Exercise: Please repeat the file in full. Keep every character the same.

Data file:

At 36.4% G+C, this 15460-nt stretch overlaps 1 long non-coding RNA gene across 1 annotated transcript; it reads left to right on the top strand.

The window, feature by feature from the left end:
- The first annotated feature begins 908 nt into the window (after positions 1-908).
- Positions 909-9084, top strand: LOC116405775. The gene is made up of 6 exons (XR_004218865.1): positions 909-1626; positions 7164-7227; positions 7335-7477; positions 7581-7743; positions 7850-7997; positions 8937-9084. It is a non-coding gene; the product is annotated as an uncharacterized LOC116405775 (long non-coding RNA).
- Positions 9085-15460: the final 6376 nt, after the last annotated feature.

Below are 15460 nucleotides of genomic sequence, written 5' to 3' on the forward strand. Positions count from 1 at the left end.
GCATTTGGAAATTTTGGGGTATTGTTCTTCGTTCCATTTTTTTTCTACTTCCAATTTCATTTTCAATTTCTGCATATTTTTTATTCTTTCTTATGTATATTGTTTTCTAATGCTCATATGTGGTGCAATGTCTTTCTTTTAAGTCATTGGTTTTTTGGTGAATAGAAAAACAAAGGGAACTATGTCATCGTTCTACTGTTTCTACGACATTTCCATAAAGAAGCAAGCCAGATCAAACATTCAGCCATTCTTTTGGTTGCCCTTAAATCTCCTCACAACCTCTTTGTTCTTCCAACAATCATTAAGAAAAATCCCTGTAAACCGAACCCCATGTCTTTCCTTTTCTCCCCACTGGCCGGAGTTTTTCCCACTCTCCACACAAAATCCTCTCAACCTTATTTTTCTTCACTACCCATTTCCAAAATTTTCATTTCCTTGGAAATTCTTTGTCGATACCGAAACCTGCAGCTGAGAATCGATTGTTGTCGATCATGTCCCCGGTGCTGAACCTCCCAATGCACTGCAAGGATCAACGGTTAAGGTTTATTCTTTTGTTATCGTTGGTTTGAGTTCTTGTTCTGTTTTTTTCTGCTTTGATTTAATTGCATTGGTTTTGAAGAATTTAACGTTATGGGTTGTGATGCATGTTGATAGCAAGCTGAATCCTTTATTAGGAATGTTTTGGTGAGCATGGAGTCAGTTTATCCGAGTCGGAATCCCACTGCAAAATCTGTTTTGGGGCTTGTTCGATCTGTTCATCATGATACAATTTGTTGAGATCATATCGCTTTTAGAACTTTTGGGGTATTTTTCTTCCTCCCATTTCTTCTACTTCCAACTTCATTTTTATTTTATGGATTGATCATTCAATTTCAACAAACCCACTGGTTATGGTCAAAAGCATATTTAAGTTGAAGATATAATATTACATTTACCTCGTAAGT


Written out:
At 36.4% G+C, this 15460-nt stretch overlaps 1 long non-coding RNA gene across 1 annotated transcript; it reads left to right on the top strand.

The window, feature by feature from the left end:
- The first annotated feature begins 908 nt into the window (after positions 1-908).
- Positions 909-9084, top strand: LOC116405775. The gene is made up of 6 exons (XR_004218865.1): positions 909-1626; positions 7164-7227; positions 7335-7477; positions 7581-7743; positions 7850-7997; positions 8937-9084. It is a non-coding gene; the product is annotated as an uncharacterized LOC116405775 (long non-coding RNA).
- Positions 9085-15460: the final 6376 nt, after the last annotated feature.

Below are 15460 nucleotides of genomic sequence, written 5' to 3' on the forward strand. Positions count from 1 at the left end.
GCATTTGGAAATTTTGGGGTATTGTTCTTCGTTCCATTTTTTTTCTACTTCCAATTTCATTTTCAATTTCTGCATATTTTTTATTCTTTCTTATGTATATTGTTTTCTAATGCTCATATGTGGTGCAATGTCTTTCTTTTAAGTCATTGGTTTTTTGGTGAATAGAAAAACAAAGGGAACTATGTCATCGTTCTACTGTTTCTACGACATTTCCATAAAGAAGCAAGCCAGATCAAACATTCAGCCATTCTTTTGGTTGCCCTTAAATCTCCTCACAACCTCTTTGTTCTTCCAACAATCATTAAGAAAAATCCCTGTAAACCGAACCCCATGTCTTTCCTTTTCTCCCCACTGGCCGGAGTTTTTCCCACTCTCCACACAAAATCCTCTCAACCTTATTTTTCTTCACTACCCATTTCCAAAATTTTCATTTCCTTGGAAATTCTTTGTCGATACCGAAACCTGCAGCTGAGAATCGATTGTTGTCGATCATGTCCCCGGTGCTGAACCTCCCAATGCACTGCAAGGATCAACGGTTAAGGTTTATTCTTTTGTTATCGTTGGTTTGAGTTCTTGTTCTGTTTTTTTCTGCTTTGATTTAATTGCATTGGTTTTGAAGAATTTAACGTTATGGGTTGTGATGCATGTTGATAGCAAGCTGAATCCTTTATTAGGAATGTTTTGGTGAGCATGGAGTCAGTTTATCCGAGTCGGAATCCCACTGCAAAATCTGTTTTGGGGCTTGTTCGATCTGTTCATCATGATACAATTTGTTGAGATCATATCGCTTTTAGAACTTTTGGGGTATTTTTCTTCCTCCCATTTCTTCTACTTCCAACTTCATTTTTATTTTATGGATTGATCATTCAATTTCAACAAACCCACTGGTTATGGTCAAAAGCATATTTAAGTTGAAGATATAATATTACATTTACCTCGTAAGT